— Councillor Moise

“We heard consistently that people feel that they’re paying more for less. You think about the TTC service as a start. They told us that less service equals less safety… and when we think of transit service cuts, so foundational to climate action is providing transit. We’re not meeting our climate goals. We’re falling behind, and we’re running out of time...Homelessness is a major crisis. It’s growing…This budget doesn’t include the 24/7 respite or indoor drop-in that is needed to provide people a place to be in inclement weather…They [unhoused people] are turning to transit, they’re turning to libraries, to 24-hour restaurants [with shelters full]…We know the cost of policing homelessness is $100 million a year…I don’t see the kind of energy and investment to deal with youth in crisis in this budget…We need violence prevention and it’s done expertly here in the City of Toronto through our community partnerships but CPIP [Community Partnership and Investment Program] doesn’t receive even the cost of living increase that inflation requires.”
— Councillor Bravo

“The deputants are very well organized…I do support the budget and in particular, I support the police budget and the reason I say that is that right now the priority in the city is the violent crime that’s happening. Not just downtown, but everywhere in the community. We have shootings, people don’t feel safe, getting on TTC, they don’t feel safe walking the streets. Part of the police budget is hiring new neighbourhood officers which is very effective and very positive.”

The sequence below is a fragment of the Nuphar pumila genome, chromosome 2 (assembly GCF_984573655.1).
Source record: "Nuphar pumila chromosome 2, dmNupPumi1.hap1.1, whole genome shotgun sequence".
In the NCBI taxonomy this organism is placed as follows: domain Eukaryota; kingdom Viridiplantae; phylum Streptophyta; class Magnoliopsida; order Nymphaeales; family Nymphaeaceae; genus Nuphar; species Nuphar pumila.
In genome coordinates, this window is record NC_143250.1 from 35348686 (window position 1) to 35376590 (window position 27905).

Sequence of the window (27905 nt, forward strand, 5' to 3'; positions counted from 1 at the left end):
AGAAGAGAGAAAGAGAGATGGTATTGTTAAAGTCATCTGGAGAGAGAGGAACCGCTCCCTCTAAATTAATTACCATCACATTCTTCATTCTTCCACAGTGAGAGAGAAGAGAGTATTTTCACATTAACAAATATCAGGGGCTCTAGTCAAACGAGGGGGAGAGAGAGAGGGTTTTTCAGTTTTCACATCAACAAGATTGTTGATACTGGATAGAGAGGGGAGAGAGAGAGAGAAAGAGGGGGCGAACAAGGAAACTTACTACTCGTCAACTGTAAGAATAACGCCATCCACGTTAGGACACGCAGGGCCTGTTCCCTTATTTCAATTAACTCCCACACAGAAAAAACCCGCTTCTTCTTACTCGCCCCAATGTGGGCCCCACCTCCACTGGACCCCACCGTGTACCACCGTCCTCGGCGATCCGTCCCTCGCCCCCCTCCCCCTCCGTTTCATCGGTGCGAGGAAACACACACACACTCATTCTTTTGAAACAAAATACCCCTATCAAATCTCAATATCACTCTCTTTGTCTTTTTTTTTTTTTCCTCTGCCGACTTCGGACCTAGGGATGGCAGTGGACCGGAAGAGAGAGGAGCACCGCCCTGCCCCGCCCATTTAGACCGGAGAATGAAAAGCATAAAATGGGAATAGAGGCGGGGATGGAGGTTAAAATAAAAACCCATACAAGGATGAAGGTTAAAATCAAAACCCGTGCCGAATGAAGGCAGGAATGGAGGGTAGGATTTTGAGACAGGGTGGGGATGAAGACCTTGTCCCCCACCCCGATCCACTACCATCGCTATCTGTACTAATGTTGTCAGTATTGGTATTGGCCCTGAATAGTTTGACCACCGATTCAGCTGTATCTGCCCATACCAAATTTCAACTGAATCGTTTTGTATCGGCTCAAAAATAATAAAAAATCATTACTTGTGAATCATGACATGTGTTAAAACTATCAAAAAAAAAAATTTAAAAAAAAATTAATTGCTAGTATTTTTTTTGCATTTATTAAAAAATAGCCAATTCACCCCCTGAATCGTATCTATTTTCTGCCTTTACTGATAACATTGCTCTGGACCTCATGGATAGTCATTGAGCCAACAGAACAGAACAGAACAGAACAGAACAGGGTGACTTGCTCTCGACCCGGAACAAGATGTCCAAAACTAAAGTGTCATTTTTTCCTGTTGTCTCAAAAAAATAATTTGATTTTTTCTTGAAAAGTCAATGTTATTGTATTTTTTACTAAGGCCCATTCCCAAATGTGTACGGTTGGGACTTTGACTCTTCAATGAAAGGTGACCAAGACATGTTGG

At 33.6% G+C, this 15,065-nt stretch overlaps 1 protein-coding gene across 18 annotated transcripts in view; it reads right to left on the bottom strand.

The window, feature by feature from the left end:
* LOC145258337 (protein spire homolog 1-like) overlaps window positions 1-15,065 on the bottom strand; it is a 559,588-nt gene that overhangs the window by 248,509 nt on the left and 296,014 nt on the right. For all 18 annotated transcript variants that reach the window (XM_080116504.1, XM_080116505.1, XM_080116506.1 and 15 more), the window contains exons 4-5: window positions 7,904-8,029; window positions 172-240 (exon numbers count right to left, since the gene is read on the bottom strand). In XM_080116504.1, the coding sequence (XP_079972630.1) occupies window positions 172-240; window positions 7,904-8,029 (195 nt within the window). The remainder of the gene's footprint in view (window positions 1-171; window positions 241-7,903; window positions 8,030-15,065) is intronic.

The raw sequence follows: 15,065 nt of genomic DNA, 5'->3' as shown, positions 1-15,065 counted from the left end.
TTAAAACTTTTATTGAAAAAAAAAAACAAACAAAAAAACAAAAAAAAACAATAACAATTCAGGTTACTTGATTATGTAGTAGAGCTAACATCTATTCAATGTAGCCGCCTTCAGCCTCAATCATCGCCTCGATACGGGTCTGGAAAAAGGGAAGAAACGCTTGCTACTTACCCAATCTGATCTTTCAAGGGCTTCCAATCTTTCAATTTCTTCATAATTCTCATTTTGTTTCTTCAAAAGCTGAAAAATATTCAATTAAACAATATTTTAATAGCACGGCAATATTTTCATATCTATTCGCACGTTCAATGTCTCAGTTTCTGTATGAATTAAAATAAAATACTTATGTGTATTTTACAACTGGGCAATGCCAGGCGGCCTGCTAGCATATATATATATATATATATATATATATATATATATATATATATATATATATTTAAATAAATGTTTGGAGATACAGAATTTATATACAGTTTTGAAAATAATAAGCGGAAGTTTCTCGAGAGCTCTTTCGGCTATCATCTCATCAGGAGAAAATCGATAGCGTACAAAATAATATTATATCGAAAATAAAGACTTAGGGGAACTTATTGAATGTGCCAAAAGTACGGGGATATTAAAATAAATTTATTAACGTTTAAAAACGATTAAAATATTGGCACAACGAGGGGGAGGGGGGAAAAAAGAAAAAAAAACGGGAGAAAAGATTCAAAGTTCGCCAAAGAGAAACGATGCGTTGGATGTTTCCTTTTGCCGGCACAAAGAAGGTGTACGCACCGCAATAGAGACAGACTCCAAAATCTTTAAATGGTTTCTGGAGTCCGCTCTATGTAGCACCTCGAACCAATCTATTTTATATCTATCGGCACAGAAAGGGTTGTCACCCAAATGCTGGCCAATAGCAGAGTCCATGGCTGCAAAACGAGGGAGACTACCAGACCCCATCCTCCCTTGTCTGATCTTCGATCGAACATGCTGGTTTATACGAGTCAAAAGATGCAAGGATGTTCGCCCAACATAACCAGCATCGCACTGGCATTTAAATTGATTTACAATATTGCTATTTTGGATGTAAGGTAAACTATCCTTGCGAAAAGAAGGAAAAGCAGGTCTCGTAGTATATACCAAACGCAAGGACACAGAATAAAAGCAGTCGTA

— Councillor Nunziata

“One of the things that I’d like to suggest moving forward is that in next year’s budgetary process there should be an opportunity to engage the public before we actually put the budget in place…so the public will have input in advance, not when we establish and put it in place and then having the input by the public.”
— Councillor Thompson

“It would take time and a lot of effort to create new taxes for the City of Toronto but we do have the ability to set the rates of the taxes that we impose now. And the rates that we’re setting don’t meet the current needs of the city that is something also that we have to take responsibility for and should be considered, setting a tax rate that allows us to meet the needs of the city. If we want a safe city, and I think everybody does, we do need the services to provide it. Without the services, we won’t have a safe city and we won't be ready for the climate crisis as it continues to hammer us.”
— Councillor Saxe


Next up… The Mayor is expected to release his budget on February 1. City Council meets for final budget votes on February 14.